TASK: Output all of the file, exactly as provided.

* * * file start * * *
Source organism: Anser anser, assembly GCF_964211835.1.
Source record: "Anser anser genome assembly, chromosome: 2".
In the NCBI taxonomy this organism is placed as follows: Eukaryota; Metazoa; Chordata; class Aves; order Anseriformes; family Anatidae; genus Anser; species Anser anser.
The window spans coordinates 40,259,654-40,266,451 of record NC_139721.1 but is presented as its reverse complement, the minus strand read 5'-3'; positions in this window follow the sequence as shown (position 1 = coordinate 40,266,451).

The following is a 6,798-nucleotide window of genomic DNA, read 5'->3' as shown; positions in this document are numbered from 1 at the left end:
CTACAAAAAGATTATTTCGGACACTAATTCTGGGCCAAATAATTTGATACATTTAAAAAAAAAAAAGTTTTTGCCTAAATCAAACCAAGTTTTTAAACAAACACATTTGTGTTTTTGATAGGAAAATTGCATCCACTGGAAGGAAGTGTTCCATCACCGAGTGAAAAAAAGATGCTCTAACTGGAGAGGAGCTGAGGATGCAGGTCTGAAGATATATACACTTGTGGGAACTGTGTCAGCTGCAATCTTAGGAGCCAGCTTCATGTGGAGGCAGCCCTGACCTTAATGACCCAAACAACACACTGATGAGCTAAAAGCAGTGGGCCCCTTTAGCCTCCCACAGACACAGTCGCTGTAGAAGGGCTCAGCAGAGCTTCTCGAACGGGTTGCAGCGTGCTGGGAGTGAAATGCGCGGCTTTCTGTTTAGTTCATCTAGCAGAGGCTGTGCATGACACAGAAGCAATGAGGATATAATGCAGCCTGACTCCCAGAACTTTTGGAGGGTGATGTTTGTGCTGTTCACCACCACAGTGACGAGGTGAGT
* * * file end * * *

Source organism: Anser anser, assembly GCF_964211835.1.
Source record: "Anser anser genome assembly, chromosome: 2".
In the NCBI taxonomy this organism is placed as follows: Eukaryota; Metazoa; Chordata; class Aves; order Anseriformes; family Anatidae; genus Anser; species Anser anser.
The window spans coordinates 40,259,654-40,266,451 of record NC_139721.1 but is presented as its reverse complement, the minus strand read 5'-3'; positions in this window follow the sequence as shown (position 1 = coordinate 40,266,451).

The following is a 6,798-nucleotide window of genomic DNA, read 5'->3' as shown; positions in this document are numbered from 1 at the left end:
CTACAAAAAGATTATTTCGGACACTAATTCTGGGCCAAATAATTTGATACATTTAAAAAAAAAAAAGTTTTTGCCTAAATCAAACCAAGTTTTTAAACAAACACATTTGTGTTTTTGATAGGAAAATTGCATCCACTGGAAGGAAGTGTTCCATCACCGAGTGAAAAAAAGATGCTCTAACTGGAGAGGAGCTGAGGATGCAGGTCTGAAGATATATACACTTGTGGGAACTGTGTCAGCTGCAATCTTAGGAGCCAGCTTCATGTGGAGGCAGCCCTGACCTTAATGACCCAAACAACACACTGATGAGCTAAAAGCAGTGGGCCCCTTTAGCCTCCCACAGACACAGTCGCTGTAGAAGGGCTCAGCAGAGCTTCTCGAACGGGTTGCAGCGTGCTGGGAGTGAAATGCGCGGCTTTCTGTTTAGTTCATCTAGCAGAGGCTGTGCATGACACAGAAGCAATGAGGATATAATGCAGCCTGACTCCCAGAACTTTTGGAGGGTGATGTTTGTGCTGTTCACCACCACAGTGACGAGGTGAGT